New takedown powers are needed to protect consumers from unsafe goods sold online
Several domestic fires linked to e-bike chargers and other faulty goods have seen homes burn and lives put at risk.
The government’s Digital Markets, Competition and Consumers Bill is a chance to tackle the growing problem of unsafe products being bought by unwitting shoppers.
The bill finished Commons scrutiny this week. It covers a range of activities and has been broadly welcomed, finally regulating online sales and digital contracting processes, although companies claim to have been misled about the timetable for implementing proposals and the breadth of the legislation.
Ministers have allowed fake products to flood in from overseas with widespread flouting of UK standards
Studies by Electrical Safety First, the British Toy and Hobby Association and Which? all reveal where people are least protected when shopping. It isn’t the high street, where standards are met and rogue goods can be removed. It is online giants who pose the greatest risk whilst raking in enormous profits. Amazon made over £23bn last year, but online selling in the United Kingdom is described as “a wild west for unsafe products”.
Shoppers believe items bought online meet the same standards as on the high street. This is untrue and my amendment would ensure online retailers are held to similar standards and facilitate greater consumer confidence and safety.
This should be welcome, but ministers are dragging their feet and harming British businesses with delays. Jobs, investment and manufacturing are all at risk if the sale of counterfeit goods continues. Ministers have allowed fake products to flood in from overseas with widespread flouting of UK standards. The Brexit “take back control” mantra has proved another empty slogan and failed to evolve into solutions to this issue. Current government plans create a system which takes months to remove problem products and could cost people thousands to take cases.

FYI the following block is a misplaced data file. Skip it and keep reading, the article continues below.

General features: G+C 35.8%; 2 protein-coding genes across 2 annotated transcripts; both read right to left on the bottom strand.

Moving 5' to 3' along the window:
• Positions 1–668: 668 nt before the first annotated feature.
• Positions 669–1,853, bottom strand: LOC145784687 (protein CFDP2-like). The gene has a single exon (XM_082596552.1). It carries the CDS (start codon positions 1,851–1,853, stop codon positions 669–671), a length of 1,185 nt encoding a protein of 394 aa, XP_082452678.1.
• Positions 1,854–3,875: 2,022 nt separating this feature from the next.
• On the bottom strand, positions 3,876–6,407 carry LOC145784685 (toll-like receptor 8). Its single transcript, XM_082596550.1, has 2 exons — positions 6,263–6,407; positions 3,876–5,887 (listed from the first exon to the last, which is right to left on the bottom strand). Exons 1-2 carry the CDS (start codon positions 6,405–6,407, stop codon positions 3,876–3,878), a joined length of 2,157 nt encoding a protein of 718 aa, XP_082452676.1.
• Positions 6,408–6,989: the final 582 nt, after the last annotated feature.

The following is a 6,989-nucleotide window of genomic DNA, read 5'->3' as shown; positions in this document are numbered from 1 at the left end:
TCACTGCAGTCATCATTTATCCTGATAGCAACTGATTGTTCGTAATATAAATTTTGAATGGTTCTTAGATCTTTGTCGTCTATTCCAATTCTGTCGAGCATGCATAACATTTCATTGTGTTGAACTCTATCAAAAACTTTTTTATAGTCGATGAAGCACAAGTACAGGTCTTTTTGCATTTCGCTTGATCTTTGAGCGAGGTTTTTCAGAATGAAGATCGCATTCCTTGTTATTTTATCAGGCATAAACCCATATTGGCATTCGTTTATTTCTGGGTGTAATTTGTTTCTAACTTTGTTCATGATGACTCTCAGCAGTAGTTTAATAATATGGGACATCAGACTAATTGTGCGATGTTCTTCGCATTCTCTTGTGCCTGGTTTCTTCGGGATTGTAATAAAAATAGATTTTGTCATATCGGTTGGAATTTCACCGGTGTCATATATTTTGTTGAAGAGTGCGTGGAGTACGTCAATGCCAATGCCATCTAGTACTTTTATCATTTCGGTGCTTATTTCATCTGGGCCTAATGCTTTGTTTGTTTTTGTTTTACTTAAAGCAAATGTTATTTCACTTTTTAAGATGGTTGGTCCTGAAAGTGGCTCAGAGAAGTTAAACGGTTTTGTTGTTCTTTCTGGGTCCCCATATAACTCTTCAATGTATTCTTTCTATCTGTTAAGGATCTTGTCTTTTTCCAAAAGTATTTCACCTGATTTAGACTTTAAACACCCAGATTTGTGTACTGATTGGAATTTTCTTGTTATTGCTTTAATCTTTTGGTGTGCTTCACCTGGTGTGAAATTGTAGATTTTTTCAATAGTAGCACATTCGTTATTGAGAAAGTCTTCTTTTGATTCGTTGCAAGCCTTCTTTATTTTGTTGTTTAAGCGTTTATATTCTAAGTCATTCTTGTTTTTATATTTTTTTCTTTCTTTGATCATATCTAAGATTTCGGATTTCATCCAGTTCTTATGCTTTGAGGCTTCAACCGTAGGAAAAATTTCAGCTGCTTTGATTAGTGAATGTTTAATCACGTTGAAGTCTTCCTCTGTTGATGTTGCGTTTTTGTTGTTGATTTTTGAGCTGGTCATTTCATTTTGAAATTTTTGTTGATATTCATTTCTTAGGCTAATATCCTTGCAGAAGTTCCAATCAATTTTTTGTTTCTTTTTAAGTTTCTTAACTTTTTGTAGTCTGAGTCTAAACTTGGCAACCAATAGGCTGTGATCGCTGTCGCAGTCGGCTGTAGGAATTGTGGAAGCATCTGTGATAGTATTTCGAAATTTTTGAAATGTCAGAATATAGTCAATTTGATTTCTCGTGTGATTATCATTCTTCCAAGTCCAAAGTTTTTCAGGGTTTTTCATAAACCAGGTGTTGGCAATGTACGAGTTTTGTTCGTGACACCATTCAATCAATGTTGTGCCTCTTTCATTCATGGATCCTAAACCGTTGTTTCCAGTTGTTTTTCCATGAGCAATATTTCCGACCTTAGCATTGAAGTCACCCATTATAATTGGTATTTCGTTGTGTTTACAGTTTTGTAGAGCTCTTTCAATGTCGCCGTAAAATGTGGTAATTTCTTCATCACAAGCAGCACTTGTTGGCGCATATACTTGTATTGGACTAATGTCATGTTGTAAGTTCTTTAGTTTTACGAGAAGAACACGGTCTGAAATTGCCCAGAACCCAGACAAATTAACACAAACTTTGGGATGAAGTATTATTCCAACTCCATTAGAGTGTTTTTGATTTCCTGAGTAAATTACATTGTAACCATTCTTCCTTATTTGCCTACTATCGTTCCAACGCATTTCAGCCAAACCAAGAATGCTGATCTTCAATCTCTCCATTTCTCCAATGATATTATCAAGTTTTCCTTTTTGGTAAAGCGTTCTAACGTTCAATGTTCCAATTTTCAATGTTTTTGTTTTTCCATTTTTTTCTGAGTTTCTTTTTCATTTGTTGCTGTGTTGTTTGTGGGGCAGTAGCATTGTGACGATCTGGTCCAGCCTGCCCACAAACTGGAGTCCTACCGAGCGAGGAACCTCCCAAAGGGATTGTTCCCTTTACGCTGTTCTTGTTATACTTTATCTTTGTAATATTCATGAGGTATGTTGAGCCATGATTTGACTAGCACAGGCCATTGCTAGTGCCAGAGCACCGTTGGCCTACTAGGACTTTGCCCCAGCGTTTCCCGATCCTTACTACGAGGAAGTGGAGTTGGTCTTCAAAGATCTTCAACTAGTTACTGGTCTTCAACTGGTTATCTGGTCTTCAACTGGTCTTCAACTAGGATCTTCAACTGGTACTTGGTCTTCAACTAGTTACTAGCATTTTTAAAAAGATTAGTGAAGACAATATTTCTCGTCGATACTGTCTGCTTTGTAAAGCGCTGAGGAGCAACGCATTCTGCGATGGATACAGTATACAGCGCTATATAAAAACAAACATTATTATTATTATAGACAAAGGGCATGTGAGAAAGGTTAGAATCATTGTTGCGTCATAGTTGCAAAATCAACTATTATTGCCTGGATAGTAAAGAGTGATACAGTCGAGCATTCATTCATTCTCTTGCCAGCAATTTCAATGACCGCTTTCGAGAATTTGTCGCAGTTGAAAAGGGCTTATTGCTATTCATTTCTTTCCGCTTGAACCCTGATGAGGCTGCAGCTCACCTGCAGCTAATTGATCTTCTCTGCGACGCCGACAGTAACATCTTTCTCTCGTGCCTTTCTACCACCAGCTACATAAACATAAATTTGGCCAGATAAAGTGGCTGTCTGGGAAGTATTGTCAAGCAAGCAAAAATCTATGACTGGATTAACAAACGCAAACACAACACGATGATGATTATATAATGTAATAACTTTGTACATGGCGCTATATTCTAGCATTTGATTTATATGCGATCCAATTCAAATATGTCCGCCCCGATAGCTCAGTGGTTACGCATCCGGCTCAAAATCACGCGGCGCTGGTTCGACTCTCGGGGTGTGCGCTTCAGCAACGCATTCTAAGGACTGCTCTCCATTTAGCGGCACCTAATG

Consumer and business groups are united behind amendments I tabled in bill committee. In particular, I sought the means of quickly removing from online sale any item that is dangerous or counterfeit. This new takedown power would get shoddy or fake products removed fast. It could help Trading Standards and other agencies identify and get Amazon and other platforms to withdraw problem items swiftly.
Currently, there are severe concerns about e-bike chargers and rogue energy saving devices. The government is aware but fails to act: the bill would leave millions at risk for months even when these products are known to be faulty. It is insufficient to tackle the scale and growth of the problem, and insufficient given the level of danger posed.
My amendment would help address the immediacy of the challenge and allow for the fast removal from sale of dangerous, dodgy goods. It could help prevent more accidents or deaths and I hope before the bill reaches Report Stage, that the government decides British standards, British businesses and British customers do matter and adopts my proposal.
Neil Coyle, Labour MP for Bermondsey and Old Southwark
Get the inside track on what MPs and Peers are talking about. Sign up to The House's morning email for the latest insight and reaction from Parliamentarians, policy-makers and organisations.